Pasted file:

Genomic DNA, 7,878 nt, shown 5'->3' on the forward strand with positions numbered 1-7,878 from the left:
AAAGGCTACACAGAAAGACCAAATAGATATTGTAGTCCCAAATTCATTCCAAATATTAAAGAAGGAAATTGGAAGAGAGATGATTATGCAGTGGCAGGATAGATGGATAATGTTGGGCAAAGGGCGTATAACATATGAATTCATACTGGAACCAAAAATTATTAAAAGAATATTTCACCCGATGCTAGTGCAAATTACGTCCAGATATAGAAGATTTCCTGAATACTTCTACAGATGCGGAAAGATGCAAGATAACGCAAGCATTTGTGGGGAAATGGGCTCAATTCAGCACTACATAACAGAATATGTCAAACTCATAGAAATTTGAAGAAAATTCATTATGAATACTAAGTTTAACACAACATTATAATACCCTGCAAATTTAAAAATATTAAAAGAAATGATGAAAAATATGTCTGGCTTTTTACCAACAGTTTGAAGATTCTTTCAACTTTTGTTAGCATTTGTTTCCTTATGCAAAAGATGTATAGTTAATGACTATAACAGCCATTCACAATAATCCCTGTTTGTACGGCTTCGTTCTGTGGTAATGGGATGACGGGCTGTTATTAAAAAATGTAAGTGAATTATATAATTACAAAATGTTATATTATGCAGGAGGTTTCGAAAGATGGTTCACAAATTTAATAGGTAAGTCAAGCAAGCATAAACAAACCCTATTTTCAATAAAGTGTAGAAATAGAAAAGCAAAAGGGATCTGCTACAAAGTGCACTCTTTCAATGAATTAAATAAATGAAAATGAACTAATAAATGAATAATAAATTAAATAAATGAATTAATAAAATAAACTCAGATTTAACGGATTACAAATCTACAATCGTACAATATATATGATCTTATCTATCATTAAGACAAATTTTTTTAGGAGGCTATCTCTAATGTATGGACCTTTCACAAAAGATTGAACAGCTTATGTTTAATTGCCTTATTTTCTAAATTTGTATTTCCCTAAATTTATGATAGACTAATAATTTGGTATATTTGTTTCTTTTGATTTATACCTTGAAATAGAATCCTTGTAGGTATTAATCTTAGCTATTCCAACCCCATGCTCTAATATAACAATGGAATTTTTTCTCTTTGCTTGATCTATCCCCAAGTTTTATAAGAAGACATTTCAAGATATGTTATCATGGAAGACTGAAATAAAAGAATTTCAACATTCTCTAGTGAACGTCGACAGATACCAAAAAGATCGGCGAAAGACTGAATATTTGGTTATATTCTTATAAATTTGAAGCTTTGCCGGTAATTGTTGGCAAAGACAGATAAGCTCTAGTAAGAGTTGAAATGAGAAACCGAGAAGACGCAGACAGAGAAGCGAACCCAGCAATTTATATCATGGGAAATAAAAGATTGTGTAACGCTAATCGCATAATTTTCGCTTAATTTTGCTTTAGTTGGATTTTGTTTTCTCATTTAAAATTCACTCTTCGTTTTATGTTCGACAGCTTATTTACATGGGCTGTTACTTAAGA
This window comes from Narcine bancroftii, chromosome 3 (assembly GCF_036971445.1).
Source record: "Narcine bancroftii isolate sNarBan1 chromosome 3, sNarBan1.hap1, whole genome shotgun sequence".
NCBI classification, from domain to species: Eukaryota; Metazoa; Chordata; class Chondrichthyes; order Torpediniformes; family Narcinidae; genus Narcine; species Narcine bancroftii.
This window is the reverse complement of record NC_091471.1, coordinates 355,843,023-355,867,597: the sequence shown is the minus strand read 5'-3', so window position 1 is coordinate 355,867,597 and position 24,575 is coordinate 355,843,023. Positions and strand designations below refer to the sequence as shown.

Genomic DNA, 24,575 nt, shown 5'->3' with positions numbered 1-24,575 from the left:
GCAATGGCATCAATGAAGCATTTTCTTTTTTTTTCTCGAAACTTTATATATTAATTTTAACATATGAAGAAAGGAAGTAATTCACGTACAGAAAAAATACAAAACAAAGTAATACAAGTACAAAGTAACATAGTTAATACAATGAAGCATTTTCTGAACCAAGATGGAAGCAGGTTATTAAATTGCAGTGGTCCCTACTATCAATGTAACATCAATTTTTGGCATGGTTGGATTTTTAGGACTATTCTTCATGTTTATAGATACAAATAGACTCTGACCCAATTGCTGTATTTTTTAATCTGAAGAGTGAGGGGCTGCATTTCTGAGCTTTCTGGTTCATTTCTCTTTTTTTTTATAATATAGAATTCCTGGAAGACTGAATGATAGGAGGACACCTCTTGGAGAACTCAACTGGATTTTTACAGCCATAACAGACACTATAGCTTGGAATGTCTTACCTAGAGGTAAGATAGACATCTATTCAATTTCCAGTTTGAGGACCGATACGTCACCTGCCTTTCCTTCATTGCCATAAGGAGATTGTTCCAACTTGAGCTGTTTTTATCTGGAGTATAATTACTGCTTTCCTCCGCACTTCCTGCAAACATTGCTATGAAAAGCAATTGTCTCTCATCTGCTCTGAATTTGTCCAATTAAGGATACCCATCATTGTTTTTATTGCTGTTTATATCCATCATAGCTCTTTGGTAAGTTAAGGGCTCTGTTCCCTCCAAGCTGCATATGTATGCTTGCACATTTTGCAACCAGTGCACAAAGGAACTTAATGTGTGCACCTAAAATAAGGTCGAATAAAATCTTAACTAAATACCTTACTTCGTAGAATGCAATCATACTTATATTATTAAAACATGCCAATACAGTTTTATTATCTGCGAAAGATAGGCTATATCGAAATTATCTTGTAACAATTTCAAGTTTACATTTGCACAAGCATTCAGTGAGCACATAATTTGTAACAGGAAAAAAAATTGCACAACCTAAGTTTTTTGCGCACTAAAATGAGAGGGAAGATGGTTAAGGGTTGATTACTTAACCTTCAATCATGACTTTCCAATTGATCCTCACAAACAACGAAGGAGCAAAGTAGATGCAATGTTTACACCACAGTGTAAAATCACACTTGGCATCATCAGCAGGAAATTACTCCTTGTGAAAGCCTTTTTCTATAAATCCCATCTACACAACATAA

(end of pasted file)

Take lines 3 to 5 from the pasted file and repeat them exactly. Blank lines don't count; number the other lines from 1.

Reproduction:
This window comes from Narcine bancroftii, chromosome 3 (assembly GCF_036971445.1).
Source record: "Narcine bancroftii isolate sNarBan1 chromosome 3, sNarBan1.hap1, whole genome shotgun sequence".
NCBI classification, from domain to species: Eukaryota; Metazoa; Chordata; class Chondrichthyes; order Torpediniformes; family Narcinidae; genus Narcine; species Narcine bancroftii.